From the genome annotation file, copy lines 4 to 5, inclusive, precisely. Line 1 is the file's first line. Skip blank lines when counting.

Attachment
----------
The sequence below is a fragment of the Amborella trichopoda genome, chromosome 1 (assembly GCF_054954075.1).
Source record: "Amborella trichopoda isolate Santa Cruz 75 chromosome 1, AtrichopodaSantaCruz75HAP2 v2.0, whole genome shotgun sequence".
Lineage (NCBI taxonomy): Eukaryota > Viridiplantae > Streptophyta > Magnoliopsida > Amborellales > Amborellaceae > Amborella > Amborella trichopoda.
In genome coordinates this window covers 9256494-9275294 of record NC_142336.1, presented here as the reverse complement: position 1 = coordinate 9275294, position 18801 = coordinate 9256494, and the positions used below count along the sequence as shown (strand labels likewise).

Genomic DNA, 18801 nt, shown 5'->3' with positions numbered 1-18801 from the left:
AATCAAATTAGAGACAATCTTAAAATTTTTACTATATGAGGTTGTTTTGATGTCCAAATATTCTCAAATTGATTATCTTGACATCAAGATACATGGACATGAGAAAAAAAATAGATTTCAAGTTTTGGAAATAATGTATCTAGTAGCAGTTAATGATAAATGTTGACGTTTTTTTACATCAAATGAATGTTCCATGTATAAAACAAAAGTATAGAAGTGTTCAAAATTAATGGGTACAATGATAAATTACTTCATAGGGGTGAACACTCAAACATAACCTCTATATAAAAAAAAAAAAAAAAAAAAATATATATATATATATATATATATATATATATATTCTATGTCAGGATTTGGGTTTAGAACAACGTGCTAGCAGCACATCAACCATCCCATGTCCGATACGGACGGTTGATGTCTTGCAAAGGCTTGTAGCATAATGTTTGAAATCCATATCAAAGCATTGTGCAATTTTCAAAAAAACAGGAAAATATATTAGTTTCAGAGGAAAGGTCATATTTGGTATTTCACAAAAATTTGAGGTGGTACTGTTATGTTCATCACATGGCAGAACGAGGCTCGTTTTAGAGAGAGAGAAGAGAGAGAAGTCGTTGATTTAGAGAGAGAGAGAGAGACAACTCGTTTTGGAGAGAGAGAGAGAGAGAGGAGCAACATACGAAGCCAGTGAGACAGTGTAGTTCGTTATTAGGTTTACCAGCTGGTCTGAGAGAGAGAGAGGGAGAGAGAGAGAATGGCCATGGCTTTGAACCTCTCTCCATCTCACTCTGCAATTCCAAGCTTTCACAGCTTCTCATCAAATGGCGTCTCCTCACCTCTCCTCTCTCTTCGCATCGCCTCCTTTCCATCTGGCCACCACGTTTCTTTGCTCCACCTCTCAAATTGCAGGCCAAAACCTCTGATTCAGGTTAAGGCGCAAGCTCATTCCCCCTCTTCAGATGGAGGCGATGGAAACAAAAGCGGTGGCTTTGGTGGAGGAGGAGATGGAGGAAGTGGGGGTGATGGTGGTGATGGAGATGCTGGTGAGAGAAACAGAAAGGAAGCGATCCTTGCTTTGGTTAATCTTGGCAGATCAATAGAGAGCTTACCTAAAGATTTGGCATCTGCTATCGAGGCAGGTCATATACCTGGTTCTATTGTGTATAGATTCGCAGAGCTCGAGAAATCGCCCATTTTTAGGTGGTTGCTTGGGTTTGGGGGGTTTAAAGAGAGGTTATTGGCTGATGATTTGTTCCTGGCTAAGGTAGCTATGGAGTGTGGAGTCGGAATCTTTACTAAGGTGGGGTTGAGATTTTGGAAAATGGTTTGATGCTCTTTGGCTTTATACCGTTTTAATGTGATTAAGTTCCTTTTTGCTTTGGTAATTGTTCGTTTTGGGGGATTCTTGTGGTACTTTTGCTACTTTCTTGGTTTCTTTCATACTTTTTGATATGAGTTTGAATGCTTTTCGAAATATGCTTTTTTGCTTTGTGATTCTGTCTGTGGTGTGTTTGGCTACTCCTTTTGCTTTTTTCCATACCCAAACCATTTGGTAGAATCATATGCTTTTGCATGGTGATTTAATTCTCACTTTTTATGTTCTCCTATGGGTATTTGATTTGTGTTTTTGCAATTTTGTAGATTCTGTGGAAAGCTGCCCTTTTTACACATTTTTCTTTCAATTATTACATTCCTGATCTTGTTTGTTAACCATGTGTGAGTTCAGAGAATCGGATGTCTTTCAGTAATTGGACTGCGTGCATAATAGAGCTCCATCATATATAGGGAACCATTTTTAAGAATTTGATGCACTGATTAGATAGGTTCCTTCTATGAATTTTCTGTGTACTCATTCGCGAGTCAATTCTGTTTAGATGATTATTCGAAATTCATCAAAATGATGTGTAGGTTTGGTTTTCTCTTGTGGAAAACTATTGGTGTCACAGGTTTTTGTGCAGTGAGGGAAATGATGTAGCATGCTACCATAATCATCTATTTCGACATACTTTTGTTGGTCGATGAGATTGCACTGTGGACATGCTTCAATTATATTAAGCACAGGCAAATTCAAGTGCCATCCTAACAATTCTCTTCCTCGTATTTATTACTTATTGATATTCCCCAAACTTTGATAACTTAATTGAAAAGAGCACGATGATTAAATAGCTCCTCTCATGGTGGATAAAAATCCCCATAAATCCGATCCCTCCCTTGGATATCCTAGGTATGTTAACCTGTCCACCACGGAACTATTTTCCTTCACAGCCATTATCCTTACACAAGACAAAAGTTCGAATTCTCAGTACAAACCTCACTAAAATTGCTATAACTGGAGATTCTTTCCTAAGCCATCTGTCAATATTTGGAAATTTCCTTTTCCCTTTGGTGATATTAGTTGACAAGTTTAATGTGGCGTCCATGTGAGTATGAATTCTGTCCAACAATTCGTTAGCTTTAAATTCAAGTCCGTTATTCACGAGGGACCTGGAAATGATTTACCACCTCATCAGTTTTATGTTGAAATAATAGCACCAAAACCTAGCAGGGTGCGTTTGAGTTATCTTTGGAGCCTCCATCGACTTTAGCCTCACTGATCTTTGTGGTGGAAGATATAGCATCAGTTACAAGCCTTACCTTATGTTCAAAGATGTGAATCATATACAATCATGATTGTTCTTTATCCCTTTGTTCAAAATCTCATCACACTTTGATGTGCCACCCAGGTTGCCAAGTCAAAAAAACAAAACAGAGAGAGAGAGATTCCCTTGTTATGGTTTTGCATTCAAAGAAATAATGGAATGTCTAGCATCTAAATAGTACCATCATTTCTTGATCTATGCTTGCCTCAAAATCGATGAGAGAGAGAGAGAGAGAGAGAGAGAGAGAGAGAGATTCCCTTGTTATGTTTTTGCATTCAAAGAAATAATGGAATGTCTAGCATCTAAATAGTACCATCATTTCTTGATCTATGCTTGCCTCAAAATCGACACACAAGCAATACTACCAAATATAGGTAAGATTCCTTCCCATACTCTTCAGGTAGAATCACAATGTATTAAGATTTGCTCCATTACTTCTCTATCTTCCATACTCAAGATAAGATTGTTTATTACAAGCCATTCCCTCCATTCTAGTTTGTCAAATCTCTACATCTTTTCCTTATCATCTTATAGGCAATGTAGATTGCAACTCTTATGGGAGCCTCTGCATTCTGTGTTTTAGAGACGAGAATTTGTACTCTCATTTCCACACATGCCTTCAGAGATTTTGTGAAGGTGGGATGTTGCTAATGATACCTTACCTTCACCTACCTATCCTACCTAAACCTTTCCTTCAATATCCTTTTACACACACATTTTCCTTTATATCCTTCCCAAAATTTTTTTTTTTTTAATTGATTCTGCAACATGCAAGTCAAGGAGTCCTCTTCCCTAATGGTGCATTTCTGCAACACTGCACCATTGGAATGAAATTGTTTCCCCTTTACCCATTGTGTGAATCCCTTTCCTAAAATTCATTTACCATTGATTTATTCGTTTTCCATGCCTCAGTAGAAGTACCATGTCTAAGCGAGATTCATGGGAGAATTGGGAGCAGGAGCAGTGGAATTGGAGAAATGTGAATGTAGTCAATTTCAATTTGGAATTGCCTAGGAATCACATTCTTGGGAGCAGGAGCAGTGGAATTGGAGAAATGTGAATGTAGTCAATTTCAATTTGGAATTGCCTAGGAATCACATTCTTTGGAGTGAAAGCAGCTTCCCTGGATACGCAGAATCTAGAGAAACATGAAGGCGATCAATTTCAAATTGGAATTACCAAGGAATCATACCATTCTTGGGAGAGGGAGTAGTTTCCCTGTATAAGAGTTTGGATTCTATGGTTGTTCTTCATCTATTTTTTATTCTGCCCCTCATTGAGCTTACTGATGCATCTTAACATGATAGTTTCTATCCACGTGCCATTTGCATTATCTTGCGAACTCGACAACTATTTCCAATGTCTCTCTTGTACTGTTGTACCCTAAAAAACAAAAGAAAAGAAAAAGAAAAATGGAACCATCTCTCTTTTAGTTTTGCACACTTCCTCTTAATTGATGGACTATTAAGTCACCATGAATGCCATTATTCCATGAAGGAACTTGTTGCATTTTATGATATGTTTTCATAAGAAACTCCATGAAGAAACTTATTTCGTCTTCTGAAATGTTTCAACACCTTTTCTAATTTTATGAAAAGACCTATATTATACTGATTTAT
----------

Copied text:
In genome coordinates this window covers 9256494-9275294 of record NC_142336.1, presented here as the reverse complement: position 1 = coordinate 9275294, position 18801 = coordinate 9256494, and the positions used below count along the sequence as shown (strand labels likewise).

Genomic DNA, 18801 nt, shown 5'->3' with positions numbered 1-18801 from the left: